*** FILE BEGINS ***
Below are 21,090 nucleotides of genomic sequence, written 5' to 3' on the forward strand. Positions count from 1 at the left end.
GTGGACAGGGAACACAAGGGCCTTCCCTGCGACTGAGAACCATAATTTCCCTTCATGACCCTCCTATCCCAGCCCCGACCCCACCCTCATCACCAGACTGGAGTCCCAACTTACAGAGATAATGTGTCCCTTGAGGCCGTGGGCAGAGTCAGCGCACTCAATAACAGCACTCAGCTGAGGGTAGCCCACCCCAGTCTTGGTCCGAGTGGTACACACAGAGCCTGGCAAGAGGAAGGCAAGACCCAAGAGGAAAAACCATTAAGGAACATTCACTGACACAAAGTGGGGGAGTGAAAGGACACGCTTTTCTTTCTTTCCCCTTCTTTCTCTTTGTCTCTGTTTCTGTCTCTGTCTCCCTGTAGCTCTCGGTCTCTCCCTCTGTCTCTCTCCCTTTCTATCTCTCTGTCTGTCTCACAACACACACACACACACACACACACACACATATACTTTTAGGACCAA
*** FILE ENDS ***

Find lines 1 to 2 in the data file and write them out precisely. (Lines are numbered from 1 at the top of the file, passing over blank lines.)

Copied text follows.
Below are 21,090 nucleotides of genomic sequence, written 5' to 3' on the forward strand. Positions count from 1 at the left end.
GTGGACAGGGAACACAAGGGCCTTCCCTGCGACTGAGAACCATAATTTCCCTTCATGACCCTCCTATCCCAGCCCCGACCCCACCCTCATCACCAGACTGGAGTCCCAACTTACAGAGATAATGTGTCCCTTGAGGCCGTGGGCAGAGTCAGCGCACTCAATAACAGCACTCAGCTGAGGGTAGCCCACCCCAGTCTTGGTCCGAGTGGTACACACAGAGCCTGGCAAGAGGAAGGCAAGACCCAAGAGGAAAAACCATTAAGGAACATTCACTGACACAAAGTGGGGGAGTGAAAGGACACGCTTTTCTTTCTTTCCCCTTCTTTCTCTTTGTCTCTGTTTCTGTCTCTGTCTCCCTGTAGCTCTCGGTCTCTCCCTCTGTCTCTCTCCCTTTCTATCTCTCTGTCTGTCTCACAACACACACACACACACACACACACACACATATACTTTTAGGACCAA